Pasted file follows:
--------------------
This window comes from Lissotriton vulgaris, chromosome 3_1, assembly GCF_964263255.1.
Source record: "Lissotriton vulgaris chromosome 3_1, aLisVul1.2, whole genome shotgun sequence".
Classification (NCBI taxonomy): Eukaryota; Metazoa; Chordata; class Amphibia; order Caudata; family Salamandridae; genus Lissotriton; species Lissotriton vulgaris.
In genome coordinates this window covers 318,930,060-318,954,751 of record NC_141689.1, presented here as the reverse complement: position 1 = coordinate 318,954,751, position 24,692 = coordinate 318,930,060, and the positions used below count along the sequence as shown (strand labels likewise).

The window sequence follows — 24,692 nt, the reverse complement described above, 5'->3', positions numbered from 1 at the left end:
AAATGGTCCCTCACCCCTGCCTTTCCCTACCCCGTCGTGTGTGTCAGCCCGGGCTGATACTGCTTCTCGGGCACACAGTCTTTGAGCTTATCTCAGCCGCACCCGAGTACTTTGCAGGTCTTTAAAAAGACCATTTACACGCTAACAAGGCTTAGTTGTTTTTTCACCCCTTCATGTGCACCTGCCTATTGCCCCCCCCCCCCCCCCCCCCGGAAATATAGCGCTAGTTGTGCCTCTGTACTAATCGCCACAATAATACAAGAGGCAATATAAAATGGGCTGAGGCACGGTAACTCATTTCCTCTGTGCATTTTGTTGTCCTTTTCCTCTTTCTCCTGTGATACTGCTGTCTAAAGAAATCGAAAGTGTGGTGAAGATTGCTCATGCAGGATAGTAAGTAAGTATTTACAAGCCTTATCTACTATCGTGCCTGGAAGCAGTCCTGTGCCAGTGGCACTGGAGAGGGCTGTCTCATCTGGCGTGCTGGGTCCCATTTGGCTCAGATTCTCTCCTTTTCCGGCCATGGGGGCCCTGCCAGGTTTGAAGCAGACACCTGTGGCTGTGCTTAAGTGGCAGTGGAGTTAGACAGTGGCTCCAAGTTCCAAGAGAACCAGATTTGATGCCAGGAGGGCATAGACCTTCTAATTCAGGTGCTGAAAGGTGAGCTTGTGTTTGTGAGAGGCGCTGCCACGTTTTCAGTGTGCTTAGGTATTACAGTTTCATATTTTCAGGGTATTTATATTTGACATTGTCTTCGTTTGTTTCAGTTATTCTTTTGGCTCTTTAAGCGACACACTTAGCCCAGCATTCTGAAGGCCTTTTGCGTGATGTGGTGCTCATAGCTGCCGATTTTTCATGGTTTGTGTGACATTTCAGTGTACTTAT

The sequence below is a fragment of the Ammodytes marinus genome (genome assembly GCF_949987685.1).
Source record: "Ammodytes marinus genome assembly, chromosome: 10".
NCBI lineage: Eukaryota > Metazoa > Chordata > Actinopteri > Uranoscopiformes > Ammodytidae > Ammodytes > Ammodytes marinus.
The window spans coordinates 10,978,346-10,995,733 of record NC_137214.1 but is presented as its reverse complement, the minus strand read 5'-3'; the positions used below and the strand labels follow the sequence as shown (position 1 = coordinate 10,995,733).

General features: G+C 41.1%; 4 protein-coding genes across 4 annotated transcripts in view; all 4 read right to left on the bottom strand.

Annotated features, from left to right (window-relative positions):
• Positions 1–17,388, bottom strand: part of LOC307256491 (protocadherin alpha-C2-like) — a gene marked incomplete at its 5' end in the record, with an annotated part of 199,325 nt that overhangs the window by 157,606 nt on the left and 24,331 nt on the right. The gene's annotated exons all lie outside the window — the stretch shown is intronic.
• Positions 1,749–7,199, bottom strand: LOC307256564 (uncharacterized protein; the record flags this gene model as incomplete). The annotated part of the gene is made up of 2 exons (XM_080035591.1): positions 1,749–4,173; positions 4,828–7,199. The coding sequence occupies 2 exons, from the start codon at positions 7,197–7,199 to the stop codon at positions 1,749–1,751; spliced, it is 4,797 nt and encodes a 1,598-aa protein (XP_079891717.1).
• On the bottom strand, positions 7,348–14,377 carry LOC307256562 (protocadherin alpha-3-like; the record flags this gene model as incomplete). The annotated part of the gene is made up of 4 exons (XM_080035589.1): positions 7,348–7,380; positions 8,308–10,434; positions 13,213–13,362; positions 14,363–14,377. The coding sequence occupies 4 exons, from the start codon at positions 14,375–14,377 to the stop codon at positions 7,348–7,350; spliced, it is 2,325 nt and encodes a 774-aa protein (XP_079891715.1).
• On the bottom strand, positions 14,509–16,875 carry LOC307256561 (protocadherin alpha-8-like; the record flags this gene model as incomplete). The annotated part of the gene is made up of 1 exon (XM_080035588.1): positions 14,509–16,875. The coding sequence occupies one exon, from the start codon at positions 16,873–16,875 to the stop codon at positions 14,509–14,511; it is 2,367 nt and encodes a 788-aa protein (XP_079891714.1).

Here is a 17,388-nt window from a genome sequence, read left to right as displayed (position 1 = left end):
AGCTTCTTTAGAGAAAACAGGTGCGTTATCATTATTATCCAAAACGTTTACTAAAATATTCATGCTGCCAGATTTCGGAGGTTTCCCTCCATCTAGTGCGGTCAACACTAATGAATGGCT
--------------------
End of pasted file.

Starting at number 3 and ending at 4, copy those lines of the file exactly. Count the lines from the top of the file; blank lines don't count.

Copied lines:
Classification (NCBI taxonomy): Eukaryota; Metazoa; Chordata; class Amphibia; order Caudata; family Salamandridae; genus Lissotriton; species Lissotriton vulgaris.
In genome coordinates this window covers 318,930,060-318,954,751 of record NC_141689.1, presented here as the reverse complement: position 1 = coordinate 318,954,751, position 24,692 = coordinate 318,930,060, and the positions used below count along the sequence as shown (strand labels likewise).